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This year marks Backpacker’s 50th anniversary. To celebrate, we asked four of our favorite writers to write a letter to the backpackers of the future—specifically, to 2073, when Backpacker will turn 100 years old. Here, executive editor Adam Roy speculates about how the actions we take over the next five decades could endanger the outdoors—or change them for the better.
Hiking has a way of tapping you into a larger timescale than the one we humans live on. Redwood forests, granite cliffs, deep canyons that spiderweb across the desert: You spend enough time wandering through capital-O Old things, and you start to appreciate the way that nature’s permanence dwarfs ours. But of course, humans do leave an impact on our environment, and because of the way we do it, it’s often future generations who have to deal with the consequences.
I suppose I should start by saying I’m sorry. As I write this, anthropogenic climate change continues to progress, and despite the blinking red warning lights that are the International Union for Conservation of Nature’s reports, my generation still hasn’t found the will or managed to seize the power necessary to meaningfully slow it. I genuinely believe we’re trying. According to the Pew Research center, 71 percent of Millennials—more than any other generation—believe that combating climate change should be our top priority as a community, and the majority of us are for alternative energy and against expanding fossil fuel development. Still, it hasn’t been enough: If emissions continue unchecked, the average person in 2073 will live in a climate that’s roughly 12°F hotter than today.
People who love the outdoors aren’t the only, or even the worst-hit, victims of the climate crisis—millions of people face the loss of their homes and even lives. But we’re often the first to confront its effects. In the worst case, you may be dealing with some truly dire ones. In the southwestern U.S., summer temperatures may now make large swathes of the country deadly to hike during the warmest parts of the year, while shorter, milder winters may have driven skiers and snowshoers to extinction. Megafires, and the increasing length of fire season, have likely made it impossible to accomplish an end-to-end thru-hike of the Pacific Crest Trail or Continental Divide Trail. In the southeast, some coastal routes are likely well on their way to being underwater. Not that it necessarily matters: There may not be anywhere left to hike at all. If the contingent of anti-public-lands extremists in Congress has gotten their way, they’ve likely carved up America’s national forests, public rangelands, and monuments and handed them off to oil and gas companies, developers, or private investors who immediately fenced them off and put up “no trespassing” signs. In the worst case, your adventures—your whole world—have shrunk until they fit on a TV screen.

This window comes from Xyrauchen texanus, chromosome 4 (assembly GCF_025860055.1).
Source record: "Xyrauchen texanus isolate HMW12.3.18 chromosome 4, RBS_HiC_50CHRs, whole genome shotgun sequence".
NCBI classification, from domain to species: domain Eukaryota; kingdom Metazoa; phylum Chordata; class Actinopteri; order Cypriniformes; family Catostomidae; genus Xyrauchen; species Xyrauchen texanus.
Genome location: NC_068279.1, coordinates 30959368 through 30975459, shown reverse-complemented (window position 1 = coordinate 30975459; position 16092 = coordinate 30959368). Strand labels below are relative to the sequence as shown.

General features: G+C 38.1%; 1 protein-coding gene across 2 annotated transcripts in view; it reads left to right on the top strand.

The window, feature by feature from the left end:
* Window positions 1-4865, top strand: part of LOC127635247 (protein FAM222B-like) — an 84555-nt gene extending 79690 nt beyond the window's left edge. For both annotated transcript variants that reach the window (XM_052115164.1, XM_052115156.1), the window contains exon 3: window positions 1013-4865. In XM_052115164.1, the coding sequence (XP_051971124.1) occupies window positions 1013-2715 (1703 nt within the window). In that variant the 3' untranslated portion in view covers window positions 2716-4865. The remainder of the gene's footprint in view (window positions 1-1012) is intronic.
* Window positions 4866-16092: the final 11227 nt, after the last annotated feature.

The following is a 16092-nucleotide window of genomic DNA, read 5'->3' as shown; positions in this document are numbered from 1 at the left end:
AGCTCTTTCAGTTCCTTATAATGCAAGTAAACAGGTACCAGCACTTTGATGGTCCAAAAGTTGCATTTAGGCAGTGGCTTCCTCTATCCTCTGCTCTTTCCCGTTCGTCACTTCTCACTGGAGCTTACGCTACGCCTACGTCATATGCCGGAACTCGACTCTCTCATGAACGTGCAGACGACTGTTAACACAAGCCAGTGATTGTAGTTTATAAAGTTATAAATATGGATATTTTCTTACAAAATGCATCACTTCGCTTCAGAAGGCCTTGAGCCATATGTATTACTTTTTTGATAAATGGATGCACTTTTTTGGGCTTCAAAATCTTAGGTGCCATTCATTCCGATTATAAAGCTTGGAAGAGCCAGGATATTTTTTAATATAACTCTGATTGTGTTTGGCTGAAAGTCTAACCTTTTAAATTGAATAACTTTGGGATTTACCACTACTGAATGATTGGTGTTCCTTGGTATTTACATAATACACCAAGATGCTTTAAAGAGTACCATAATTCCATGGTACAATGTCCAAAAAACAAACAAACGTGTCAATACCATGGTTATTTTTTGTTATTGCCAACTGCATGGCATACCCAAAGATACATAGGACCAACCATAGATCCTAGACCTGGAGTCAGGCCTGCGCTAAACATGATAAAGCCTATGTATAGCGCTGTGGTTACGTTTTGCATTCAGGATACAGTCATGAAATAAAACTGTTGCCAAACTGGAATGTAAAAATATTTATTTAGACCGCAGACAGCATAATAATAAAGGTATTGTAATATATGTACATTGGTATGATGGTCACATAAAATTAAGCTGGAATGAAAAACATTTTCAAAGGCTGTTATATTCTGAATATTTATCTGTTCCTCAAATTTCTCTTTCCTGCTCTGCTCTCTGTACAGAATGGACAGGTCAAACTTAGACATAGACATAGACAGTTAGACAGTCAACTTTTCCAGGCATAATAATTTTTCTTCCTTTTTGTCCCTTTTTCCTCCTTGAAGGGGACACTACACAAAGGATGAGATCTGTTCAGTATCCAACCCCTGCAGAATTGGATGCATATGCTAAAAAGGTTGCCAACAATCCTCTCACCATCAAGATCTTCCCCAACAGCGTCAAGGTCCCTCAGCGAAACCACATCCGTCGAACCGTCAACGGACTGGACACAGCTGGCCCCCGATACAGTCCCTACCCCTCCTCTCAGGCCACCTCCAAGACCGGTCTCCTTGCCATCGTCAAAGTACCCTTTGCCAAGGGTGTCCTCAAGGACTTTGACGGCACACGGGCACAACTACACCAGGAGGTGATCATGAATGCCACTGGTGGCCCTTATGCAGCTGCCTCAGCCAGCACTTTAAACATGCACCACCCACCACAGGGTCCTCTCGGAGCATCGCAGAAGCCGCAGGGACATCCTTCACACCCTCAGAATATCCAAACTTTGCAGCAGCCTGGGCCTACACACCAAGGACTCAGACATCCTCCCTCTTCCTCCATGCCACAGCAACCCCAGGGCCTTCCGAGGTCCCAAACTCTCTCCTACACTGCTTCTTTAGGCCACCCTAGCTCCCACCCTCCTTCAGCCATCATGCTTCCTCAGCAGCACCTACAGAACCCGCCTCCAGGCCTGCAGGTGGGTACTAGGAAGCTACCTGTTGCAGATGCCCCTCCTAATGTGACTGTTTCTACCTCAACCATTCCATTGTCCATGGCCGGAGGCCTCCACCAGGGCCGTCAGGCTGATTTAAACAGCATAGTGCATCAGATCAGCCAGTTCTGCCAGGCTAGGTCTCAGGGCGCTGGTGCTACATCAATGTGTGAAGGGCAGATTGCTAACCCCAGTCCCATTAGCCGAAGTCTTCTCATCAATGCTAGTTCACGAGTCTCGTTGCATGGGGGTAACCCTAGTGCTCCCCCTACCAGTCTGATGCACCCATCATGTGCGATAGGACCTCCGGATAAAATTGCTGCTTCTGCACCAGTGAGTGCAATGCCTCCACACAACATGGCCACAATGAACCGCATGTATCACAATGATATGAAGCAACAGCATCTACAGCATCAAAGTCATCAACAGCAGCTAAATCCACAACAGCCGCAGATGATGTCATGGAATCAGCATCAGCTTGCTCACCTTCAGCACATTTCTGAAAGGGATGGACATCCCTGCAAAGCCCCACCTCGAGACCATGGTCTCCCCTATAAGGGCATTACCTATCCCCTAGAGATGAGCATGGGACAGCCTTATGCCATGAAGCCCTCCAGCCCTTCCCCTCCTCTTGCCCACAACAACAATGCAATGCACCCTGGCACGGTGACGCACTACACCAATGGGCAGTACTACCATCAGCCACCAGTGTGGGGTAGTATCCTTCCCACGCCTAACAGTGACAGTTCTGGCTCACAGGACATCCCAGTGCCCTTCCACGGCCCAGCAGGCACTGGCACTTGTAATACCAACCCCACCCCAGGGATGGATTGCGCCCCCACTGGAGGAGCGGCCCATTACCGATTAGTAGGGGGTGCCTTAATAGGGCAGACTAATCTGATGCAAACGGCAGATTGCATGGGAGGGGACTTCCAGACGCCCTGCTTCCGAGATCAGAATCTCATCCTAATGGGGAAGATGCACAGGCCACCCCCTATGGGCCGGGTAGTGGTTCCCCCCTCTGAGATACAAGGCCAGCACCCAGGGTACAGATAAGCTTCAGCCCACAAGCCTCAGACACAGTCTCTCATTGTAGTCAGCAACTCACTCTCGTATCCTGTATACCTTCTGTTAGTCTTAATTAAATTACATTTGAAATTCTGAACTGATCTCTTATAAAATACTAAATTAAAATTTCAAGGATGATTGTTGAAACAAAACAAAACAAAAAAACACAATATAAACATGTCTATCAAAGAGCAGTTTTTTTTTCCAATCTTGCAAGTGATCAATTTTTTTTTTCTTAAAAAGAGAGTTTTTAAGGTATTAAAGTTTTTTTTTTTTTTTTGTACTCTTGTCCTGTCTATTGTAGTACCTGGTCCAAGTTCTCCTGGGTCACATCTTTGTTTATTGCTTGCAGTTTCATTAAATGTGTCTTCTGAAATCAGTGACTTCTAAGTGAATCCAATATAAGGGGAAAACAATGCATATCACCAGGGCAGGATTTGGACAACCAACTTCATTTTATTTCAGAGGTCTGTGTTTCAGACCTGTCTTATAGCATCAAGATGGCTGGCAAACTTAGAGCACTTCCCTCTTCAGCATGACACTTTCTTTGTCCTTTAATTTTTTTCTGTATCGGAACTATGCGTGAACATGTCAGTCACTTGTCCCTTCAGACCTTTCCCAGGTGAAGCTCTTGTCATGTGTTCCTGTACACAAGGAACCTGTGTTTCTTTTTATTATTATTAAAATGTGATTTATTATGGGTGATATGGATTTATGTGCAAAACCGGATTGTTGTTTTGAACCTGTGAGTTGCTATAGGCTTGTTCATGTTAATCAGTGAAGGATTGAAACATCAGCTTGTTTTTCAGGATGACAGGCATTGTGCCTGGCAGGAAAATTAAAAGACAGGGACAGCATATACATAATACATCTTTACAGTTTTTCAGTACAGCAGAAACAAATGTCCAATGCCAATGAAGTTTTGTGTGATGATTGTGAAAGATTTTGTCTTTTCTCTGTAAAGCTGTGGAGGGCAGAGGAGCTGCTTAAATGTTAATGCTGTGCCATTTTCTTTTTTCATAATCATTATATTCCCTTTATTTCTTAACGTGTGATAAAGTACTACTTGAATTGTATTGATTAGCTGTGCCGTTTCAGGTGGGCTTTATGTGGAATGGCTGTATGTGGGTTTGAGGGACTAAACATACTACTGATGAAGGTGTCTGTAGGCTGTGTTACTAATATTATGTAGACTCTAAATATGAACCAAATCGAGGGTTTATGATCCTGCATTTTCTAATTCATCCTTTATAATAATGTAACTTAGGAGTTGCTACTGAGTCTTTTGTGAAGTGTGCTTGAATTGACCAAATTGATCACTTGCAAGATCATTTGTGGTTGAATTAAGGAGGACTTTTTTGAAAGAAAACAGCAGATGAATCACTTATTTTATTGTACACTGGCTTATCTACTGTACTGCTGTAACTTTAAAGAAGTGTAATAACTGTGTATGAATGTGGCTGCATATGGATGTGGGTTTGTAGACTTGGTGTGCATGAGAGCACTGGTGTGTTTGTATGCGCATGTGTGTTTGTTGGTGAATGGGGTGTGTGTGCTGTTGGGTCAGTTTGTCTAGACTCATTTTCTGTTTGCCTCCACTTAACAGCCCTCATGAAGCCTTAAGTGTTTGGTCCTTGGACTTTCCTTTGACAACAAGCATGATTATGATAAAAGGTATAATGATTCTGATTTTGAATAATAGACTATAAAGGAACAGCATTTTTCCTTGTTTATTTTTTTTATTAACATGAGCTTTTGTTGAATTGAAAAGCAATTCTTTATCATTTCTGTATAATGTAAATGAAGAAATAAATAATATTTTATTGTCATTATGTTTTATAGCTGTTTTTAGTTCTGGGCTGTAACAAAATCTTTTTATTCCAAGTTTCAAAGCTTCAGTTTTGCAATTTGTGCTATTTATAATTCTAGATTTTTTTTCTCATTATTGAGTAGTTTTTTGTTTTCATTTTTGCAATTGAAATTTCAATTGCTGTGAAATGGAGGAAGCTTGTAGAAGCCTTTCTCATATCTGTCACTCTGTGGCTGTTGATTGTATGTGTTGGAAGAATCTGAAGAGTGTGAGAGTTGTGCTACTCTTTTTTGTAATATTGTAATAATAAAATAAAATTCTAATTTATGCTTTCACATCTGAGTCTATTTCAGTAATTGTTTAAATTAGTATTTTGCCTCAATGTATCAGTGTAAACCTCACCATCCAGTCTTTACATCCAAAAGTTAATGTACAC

But I won’t accept that future. Prognostication is a creative act: When we predict something, good or bad, we take the first step toward making it a reality. I want the best for you, backpackers of the late 21st century, partially because I may be one of you: With any luck, I’m still kicking, a sprightly 84-year-old rambling through the mountains and canyons. So let me conjure up a brighter future for us.
The year is 2073, and while we may not have solved climate change yet, we’re turning it around. By cutting emissions we’ve kept the rise in temperature to a minimum, and the haze that used to cloud visibility at parks like Grand Canyon is gone, replaced by crystal-clear air and hundred-mile views. Decades of smart wildfire policy (sometimes, you just have to let it burn) have begun to return our overgrown forests to a more natural state. We’ve long since reached our goal of protecting 30 percent of the United States’s land and water, much of it under the stewardship of the Native nations that originally managed it. From flowers to wolves, wildlife thrives.
The biggest change, though, is that more people just care. Thank the well-funded, universal outdoor education and gear libraries that public school students get now. Or maybe thank the movement to conserve and improve greenspace in and around major cities, so that urban hikers can notch an afternoon or a weekend on the trail without ever getting into a car. (One group you don’t need to thank? The politicians who treated public lands like their private fiefdoms, parceling them out to their energy-sector and developer donors so they could line their pockets. We wised up and kicked those pirates to the curb.) We’re healthier, happier, and a better community for it.
While hiking has become our de facto national activity, the crowds aren’t nearly as bad as you’d think. Federal, state, and local land managers—now well-funded like we only could have dreamed of back in the day—have gone on a trail- and campsite-building spree, and invested in the skilled, professional staff necessary to maintain them. While tourists used to pack the U.S.’s biggest outdoor destinations cheek to jowl and ignore the rest, they now spread out more evenly across America’s 193 national parks. Thank a certain 100-year-old backpacking publication, which advocated for the creation of and promoted underappreciated-yet-beautiful destinations like Mojave, Craters of the Moon, and Cedar Breaks National Parks.
I can’t say for sure which of these two competing futures you’re experiencing, but I know which one I prefer, and I know that I—and Backpacker—am going to spend the next half-century fighting for it. If we succeeded? We’ll crack a beverage of our choice and celebrate on the trail. You shouldn’t have any problem finding me: I’ll be the old guy with the big gray beard.